Why do we write? There is nothing logical about wanting to be a writer. The lives of artists can be awful, despairing, regret-filled exercises in futility. Writers and artists can be some of the most wretched people you could ever imagine. They suffer, often needlessly, and are no more noble or wise than anyone else. These are desperate people, junkies really, jonesing for a hit of truth.
Writing is not for everyone. Years ago, I taught a class at UCLA, a summer class, to a roomful of kids who were heading into their first year of college, and it turned out I was teaching their bullshit elective. I came in with guns blazing, then . . . discovered they didn’t love writing as much as I did. Hell, they couldn’t have cared less. I wanted to hate them, these beautiful children, but they were smarter than me. In fact, they taught me how dangerous it is to care.
They seemed so apathetic, like they had spent the past eighteen years staring at a glass-boxed babysitter. Except one kid. His name was Mike. Mike was from Jersey. He was a trouble-maker, and doubtless came from trouble. The second day, he showed me his citation for urinating in public. This, in and of itself is not necessarily the sign of an artist, but it got my attention. The fact that he showed it to me . . . damn, he was telling me something. He was pissed off (no pun intended), and when he wrote, he wrote with madness and joy. The world came alive to him when he wrote. It was palpable. He cared about the words. They had value to him. He wanted to smash down walls, and break through to something that felt real. His writing was dangerous. It’s dangerous to care.
You never know who the writers are. Some writers are dogged and become writers by sheer will, and some of us got roped into it as kids without having any say in the matter. I’m a lifer. My failures exceed my successes, if I can call anything I’ve done a success. Perhaps that’s up to someone else, or maybe there’s no such thing. I tend to believe the latter. In my heart of hearts, we’re all already free and there’s nothing to prove.
Vonnegut said, “We’re just here to fart around, and don’t let anyone tell you different.”
I became a writer because I wanted to change the world, and yet I know, so deep down in my heart that it is impossible. It can never be done. And that is why I write.
I think about that kid sometimes. Mike. He asked for my email, but I never heard from him. I wonder if he’s a writer. I wonder if he got scared or sidetracked, or got into trouble that he couldn’t get out of. Maybe he found a real job and rationalized why this writing racket was just another one of his bad ideas. Did someone hurt him, or tell him that his writing was wrong? I wonder if he got some teacher who tried to tame him and drove him sane. I think about Mike, and all the Mikes out there who have something to give and have been silenced, or have become silent.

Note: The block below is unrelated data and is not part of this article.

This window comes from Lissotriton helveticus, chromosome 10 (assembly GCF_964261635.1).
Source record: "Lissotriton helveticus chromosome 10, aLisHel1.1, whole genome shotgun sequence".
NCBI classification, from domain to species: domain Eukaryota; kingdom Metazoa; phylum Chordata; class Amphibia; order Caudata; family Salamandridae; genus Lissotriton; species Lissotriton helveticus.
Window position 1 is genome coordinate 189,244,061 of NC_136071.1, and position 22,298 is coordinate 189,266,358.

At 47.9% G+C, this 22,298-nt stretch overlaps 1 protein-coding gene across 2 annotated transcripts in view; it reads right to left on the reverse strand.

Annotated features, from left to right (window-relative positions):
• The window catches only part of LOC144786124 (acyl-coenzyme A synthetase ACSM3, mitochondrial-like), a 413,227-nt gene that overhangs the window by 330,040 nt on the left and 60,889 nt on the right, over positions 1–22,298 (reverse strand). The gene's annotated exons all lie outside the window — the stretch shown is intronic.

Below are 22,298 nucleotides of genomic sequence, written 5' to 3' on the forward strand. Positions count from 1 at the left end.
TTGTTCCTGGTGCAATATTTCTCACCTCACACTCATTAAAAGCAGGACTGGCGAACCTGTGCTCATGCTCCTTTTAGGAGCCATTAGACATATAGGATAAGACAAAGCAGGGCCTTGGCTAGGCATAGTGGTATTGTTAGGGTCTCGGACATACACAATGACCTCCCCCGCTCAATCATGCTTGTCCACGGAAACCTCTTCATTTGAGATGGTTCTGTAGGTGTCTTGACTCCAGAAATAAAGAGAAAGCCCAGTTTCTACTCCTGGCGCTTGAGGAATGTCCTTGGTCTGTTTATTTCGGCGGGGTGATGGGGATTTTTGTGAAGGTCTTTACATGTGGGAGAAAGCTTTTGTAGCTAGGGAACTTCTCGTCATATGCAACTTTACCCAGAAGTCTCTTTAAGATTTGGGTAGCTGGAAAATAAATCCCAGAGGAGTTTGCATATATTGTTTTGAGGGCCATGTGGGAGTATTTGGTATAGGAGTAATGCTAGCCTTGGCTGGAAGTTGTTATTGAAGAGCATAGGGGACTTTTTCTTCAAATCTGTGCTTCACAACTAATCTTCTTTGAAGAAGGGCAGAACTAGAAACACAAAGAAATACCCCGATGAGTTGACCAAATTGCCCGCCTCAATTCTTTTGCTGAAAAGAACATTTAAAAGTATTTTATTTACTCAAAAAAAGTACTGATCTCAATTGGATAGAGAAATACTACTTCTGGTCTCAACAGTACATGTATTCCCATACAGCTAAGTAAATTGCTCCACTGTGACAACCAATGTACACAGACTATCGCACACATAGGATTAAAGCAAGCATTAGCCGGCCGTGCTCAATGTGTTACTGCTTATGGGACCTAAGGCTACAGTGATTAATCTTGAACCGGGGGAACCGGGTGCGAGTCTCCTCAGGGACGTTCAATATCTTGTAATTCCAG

It embarrasses me sometimes how much I care about writers, how it is sometimes the only thing that I care about. My heart aches for the Mikes, because I know that when I write, it is because I want to belong somewhere. I write because it is my job to hold up my end of the bargain. I do it so that when I meet another writer, I don’t have to feel like I’m cheating on them. Because that’s how I feel when I don’t write. Like a man who is cheating on his wife. Writing has given me a life beyond my wildest dreams. And tomorrow I get to do it again.
Why we write is more important than what we write. We were born to express ourselves. The desire to write is connected to the desire to evolve, to resolve something we seek to understand. If you are writing to please someone other than yourself, you are writing for the wrong reason. If we are not delighting and surprising ourselves first, then it is unlikely our work will do that for others. Surrender to the truth that we have no control, that the thrill of creation must be its own reward. If we don’t, we will forever be taking the temperature of our work and find ourselves lost in that no man’s land of ego and mediocrity where what others think matters more than the thrilling and courageous story that lies within.